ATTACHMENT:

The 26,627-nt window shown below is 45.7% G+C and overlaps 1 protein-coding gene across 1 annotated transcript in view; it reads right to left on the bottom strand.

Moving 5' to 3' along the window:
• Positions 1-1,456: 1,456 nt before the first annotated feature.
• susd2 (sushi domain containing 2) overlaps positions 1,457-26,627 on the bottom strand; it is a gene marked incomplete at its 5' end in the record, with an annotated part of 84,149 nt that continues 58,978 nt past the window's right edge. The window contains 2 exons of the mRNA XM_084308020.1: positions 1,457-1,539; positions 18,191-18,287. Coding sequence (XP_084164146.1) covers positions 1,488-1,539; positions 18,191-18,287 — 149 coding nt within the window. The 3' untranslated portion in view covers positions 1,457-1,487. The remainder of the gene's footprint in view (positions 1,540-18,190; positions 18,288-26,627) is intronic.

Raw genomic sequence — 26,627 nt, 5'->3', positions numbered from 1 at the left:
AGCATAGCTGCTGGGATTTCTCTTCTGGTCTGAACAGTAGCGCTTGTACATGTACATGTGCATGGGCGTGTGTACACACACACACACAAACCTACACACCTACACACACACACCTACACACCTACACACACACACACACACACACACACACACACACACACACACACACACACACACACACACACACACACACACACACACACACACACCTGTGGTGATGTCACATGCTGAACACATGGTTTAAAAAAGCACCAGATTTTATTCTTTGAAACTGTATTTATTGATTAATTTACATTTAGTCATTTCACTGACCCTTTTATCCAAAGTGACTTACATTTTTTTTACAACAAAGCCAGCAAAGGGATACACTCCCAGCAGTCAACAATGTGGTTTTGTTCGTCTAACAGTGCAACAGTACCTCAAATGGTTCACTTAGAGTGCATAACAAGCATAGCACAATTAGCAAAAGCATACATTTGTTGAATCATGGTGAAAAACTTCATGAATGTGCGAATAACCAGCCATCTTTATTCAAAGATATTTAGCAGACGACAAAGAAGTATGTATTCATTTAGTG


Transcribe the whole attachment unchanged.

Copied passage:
The 26,627-nt window shown below is 45.7% G+C and overlaps 1 protein-coding gene across 1 annotated transcript in view; it reads right to left on the bottom strand.

Moving 5' to 3' along the window:
• Positions 1-1,456: 1,456 nt before the first annotated feature.
• susd2 (sushi domain containing 2) overlaps positions 1,457-26,627 on the bottom strand; it is a gene marked incomplete at its 5' end in the record, with an annotated part of 84,149 nt that continues 58,978 nt past the window's right edge. The window contains 2 exons of the mRNA XM_084308020.1: positions 1,457-1,539; positions 18,191-18,287. Coding sequence (XP_084164146.1) covers positions 1,488-1,539; positions 18,191-18,287 — 149 coding nt within the window. The 3' untranslated portion in view covers positions 1,457-1,487. The remainder of the gene's footprint in view (positions 1,540-18,190; positions 18,288-26,627) is intronic.

Raw genomic sequence — 26,627 nt, 5'->3', positions numbered from 1 at the left:
AGCATAGCTGCTGGGATTTCTCTTCTGGTCTGAACAGTAGCGCTTGTACATGTACATGTGCATGGGCGTGTGTACACACACACACACAAACCTACACACCTACACACACACACCTACACACCTACACACACACACACACACACACACACACACACACACACACACACACACACACACACACACACACACACACACACACACACACACACCTGTGGTGATGTCACATGCTGAACACATGGTTTAAAAAAGCACCAGATTTTATTCTTTGAAACTGTATTTATTGATTAATTTACATTTAGTCATTTCACTGACCCTTTTATCCAAAGTGACTTACATTTTTTTTACAACAAAGCCAGCAAAGGGATACACTCCCAGCAGTCAACAATGTGGTTTTGTTCGTCTAACAGTGCAACAGTACCTCAAATGGTTCACTTAGAGTGCATAACAAGCATAGCACAATTAGCAAAAGCATACATTTGTTGAATCATGGTGAAAAACTTCATGAATGTGCGAATAACCAGCCATCTTTATTCAAAGATATTTAGCAGACGACAAAGAAGTATGTATTCATTTAGTG